With some snacks from the Monoprix, leftovers from Esipuno’s bakery and our packs we boarded our train for Paris. We did not have much water. The trip was a little over five hours and knowing that when we arrived in Paris it would be eleven-thirty and that we would need to walk from Gare de Lyon to our hotel in Montmartre. Normal people might opt for public transportation or a taxi, but not us. We walked. It took around two and a half hours. The last half hour was spent within five to ten blocks of our hotel just trying to figure out where it was and what street we were on. I kept getting confused between Blvd, Rue, Ave…that would all have the same name and be in the same area (ex. Blvd. des Perdus, Rue des Perdus, Ave. des Perdus…) Rookie mistake I’m sure. The next day I was on top of it, but that night, exhausted, it made no sense. That was over six miles of walking. I was so happy when I finally started to recognize the street names and we finally saw the two shining stars of our hotel. A slightly gruff Parisian man opened the door with a screwdriver for us and I did my best to apologize in French as we came in for showing up so late. Because of daylight savings time it was then three-thirty in the morning, but they had advertised twenty-four hour reception so I didn’t feel too bad. In the safety of our room we hugged, guzzled some water and cracked open the bottle of wine we’d been saving. After the train, the long walk and feeling hopelessly lost, this felt like the best room ever. Little did Sean know that he’d get sick and this would turn into the crappy hotel room from hell.
The next day we ate breakfast, then I made a list of all the museums that would be open for the next two days. We had shown up on Easter weekend and after that most museums normally close on Mondays and Tuesdays. So again, we had not planned this very well. It worked out just fine though, with so many museums I made a long list of those that were open on which days and we headed out to see the Carnavalet museum. But the jerks had not updated their website and were closed! So we walked through Place Des Vosges, then by the Notre Dame (it was Easter Day and the lines were incroyable.) When we spotted the Eiffel Tower we decided to walk over there too. So after stopping for a crepe on Rue Cler we walked to the tower. That’s when Sean started feeling awful.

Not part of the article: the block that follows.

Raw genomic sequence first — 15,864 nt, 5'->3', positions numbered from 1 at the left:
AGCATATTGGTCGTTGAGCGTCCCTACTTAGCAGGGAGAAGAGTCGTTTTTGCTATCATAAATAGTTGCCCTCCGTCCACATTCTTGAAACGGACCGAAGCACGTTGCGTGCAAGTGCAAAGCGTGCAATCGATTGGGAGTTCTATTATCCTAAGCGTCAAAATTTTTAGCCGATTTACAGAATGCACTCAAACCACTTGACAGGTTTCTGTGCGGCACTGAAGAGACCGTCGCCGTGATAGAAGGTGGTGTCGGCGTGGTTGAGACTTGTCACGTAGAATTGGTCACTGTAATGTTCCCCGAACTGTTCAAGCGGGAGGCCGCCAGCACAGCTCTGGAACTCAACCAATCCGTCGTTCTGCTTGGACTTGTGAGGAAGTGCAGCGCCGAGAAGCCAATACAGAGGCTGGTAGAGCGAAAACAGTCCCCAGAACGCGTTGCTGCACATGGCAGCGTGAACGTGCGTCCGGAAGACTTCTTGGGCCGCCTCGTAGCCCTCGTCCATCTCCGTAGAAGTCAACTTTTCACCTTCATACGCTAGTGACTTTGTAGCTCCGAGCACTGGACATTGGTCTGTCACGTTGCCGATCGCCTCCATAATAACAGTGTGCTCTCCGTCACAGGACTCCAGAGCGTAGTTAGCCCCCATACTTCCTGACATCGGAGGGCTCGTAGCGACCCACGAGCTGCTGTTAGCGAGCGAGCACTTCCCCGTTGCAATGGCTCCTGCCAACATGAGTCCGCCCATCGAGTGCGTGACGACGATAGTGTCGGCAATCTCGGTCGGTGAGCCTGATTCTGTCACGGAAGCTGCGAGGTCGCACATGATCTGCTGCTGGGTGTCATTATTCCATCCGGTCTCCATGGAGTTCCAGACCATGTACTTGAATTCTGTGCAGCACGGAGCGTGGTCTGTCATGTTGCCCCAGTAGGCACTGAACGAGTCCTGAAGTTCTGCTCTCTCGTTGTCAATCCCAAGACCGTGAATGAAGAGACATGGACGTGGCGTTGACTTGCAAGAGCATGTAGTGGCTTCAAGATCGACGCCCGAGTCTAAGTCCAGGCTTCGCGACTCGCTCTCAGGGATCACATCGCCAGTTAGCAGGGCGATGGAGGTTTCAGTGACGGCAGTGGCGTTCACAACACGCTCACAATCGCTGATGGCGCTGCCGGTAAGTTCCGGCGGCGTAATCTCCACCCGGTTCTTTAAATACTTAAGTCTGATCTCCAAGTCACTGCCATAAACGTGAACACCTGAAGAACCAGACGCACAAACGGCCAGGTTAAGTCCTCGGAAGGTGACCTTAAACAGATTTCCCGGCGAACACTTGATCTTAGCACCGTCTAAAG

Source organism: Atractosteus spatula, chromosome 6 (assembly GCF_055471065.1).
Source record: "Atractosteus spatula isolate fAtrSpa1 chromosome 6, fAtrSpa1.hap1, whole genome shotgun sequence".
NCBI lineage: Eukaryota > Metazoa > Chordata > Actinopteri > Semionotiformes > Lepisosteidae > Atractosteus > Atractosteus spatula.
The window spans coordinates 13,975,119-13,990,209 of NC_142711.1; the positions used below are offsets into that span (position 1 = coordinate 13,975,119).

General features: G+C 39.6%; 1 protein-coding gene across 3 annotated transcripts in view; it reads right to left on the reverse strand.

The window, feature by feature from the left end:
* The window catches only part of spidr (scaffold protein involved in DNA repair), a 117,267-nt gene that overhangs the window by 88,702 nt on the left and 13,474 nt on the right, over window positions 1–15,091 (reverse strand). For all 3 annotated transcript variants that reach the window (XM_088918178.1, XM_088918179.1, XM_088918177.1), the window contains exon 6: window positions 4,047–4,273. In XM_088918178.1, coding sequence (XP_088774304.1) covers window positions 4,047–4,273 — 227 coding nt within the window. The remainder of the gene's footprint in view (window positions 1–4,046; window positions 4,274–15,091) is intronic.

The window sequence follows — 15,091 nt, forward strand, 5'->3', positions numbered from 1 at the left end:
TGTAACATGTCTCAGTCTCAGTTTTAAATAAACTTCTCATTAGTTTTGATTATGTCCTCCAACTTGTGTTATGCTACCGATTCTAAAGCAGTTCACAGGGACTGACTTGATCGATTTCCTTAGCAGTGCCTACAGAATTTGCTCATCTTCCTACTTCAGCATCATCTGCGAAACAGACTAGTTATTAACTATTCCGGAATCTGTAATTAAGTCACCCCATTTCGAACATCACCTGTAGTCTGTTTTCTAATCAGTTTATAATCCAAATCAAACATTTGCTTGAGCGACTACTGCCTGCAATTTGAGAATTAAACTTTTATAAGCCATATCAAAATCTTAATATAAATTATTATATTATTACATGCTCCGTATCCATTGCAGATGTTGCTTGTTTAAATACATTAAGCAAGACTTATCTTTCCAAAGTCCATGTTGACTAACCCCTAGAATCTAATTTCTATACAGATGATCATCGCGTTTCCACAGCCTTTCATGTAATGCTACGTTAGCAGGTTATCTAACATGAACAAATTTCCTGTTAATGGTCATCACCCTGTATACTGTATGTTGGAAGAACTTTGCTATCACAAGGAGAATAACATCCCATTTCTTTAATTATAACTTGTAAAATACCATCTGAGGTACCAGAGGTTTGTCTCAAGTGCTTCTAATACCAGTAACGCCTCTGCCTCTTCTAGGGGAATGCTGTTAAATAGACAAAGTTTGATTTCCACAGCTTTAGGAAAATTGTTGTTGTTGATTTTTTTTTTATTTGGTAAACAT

Poor Sean was turning all colors of miserable on the seven mile walk back from the Eiffel Tower to our hotel. Stopping occasionally to sigh deeply and look around for a magical rescue route, there was nothing to save him. When we finally made it back to the hotel he drank some water and curled into the fetal position for what I assumed would be the night. I went out to forage for some french food and discovered the “delicacy” of french hot dogs: baguette with hot dogs and a bunch of cheese and I think béchamel melted together…yum. I thought about offering some to sean but at this time I thought he might barf on me.
Backtracking a bit- Before we got onto the train for Paris we forgot to fill the water. We had been walking around in Nice all day in the rain and cold (probably not drinking enough water, finding bathrooms can be hard when you are walking around so drinking lots of water leads to lots of problems, same on trains, same on buses). By the time the train left we had already consumed the small amount of water we had and at some point I was so thirsty i resorted to eating an orange for its liquid. After I complained a few times about how thirsty I was Naomi went to the Cafe car and bought a 16oz 3 Euro bottle of water. We quickly drank that thinking it would get us through the trip. I Survived to Paris and when we got off the train it was late and fairly cold, we then walked over 6 miles to our hotel drank some water and some wine to celebrate our arrival.
The next morning I woke up and my shoulders were REALLY sore, they were achey and I felt just kind of beat up. Our Advil had depleted but I found another stronger pain reliever which I took and within half an hour was feeling pretty good. Again- finding bathrooms in Paris was awful so along our 18-20 miles we covered in that first day the amount of water we took in was nothing. Seriously, after a few times of having to quickly search for a bathroom in a city like that you kind of get trained to not want to drink lots of water. So needless to say that stronger pain reliever caught up with me and I started feeling terrible, after awhile it got pretty bad and we started back to the hotel which from where we were was like 7 miles.